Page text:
Freewheeling prices and millennia of cultural mystique fuel China’s insatiable appetite for the green stone

In 2017, Jiangxi tourist Fei Jianqin visited Ruili, a city in Yunnan province near the Myanmar border and well-known distribution center in the Chinese jade trade—and learned a hard lesson about the value of the precious rock.

Like most tourists to the frontier city, Fei’s itinerary included a visit to a well-known local jade store, where she tried on a bracelet. On hearing that the trinket was priced at 300,000 RMB, Fei tried to take it off, fumbled, and dropped it, breaking it into pieces. Upon seeing the damage, she fainted with shock.

Much of the public sided with Fei in the brouhaha that followed, blaming the seller for putting such a valuable item on casual display, especially after it emerged that Fei had to compensate the store 70 percent of the product’s value (thankfully re-appraised by a third-party organization at 180,000 RMB).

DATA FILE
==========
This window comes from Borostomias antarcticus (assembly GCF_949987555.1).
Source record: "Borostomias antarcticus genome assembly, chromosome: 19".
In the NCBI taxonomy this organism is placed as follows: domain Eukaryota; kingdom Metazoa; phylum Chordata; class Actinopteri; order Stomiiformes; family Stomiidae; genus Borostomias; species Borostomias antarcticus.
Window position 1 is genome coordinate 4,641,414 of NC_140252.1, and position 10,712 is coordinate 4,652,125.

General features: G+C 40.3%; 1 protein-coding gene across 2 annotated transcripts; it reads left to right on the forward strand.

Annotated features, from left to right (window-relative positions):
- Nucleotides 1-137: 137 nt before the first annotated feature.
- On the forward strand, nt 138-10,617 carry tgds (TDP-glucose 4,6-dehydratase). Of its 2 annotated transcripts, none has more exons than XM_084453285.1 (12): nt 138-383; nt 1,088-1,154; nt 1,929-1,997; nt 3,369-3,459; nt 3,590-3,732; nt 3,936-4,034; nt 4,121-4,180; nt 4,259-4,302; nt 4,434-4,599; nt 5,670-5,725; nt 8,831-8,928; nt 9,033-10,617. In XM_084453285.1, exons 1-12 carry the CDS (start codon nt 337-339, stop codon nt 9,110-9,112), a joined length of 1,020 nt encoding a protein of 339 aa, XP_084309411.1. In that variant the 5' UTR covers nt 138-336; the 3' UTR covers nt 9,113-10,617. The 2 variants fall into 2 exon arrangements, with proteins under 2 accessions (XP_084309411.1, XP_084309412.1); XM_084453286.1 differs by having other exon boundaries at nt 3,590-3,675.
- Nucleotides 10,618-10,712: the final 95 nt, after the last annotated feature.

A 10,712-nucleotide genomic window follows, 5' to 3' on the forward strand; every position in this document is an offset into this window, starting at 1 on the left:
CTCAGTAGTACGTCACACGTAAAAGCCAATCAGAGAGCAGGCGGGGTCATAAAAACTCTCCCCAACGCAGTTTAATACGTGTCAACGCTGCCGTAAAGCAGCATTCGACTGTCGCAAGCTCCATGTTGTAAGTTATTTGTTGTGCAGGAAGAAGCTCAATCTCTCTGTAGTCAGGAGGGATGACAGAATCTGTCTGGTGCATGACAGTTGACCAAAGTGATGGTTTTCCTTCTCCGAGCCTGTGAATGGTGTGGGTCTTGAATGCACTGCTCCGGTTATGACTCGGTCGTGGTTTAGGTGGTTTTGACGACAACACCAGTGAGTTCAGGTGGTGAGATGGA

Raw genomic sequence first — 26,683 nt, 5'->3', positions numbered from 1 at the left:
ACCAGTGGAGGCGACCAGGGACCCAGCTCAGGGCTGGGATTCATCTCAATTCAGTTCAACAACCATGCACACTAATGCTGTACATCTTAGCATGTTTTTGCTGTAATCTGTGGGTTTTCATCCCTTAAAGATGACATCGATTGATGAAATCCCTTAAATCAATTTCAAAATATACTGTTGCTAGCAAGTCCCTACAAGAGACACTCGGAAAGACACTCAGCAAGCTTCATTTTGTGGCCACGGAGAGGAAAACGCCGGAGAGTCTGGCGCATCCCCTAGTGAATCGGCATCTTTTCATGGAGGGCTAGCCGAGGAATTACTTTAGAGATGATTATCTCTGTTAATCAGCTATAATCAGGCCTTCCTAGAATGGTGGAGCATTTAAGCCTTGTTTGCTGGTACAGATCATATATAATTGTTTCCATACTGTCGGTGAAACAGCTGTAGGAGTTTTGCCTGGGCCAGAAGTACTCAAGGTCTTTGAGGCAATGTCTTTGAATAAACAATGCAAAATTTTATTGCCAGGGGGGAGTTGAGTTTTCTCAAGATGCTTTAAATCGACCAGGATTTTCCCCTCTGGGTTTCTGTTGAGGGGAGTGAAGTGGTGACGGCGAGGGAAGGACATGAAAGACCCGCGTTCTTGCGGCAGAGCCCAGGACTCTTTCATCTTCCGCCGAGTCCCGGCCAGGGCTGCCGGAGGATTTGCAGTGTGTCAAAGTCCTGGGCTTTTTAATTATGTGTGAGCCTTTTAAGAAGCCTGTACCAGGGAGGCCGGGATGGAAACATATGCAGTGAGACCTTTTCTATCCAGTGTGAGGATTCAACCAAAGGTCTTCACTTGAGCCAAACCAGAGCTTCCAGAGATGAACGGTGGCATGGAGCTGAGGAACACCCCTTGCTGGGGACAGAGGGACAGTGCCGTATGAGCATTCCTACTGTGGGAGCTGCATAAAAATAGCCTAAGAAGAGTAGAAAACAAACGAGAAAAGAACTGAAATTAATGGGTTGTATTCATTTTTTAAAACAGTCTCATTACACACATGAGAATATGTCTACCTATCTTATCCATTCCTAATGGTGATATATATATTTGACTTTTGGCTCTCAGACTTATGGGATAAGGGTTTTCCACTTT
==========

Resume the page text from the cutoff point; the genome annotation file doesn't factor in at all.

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author Sun Jiahui (孙佳慧)

Sun Jiahui is a freelance writer and former editor at The World of Chinese. She writes about Chinese language, society and culture, and is especially passionate about sharing stories of China's ancient past with a wider audience. She has been writing for TWOC for over six years, and pens the Choice Chengyu column.

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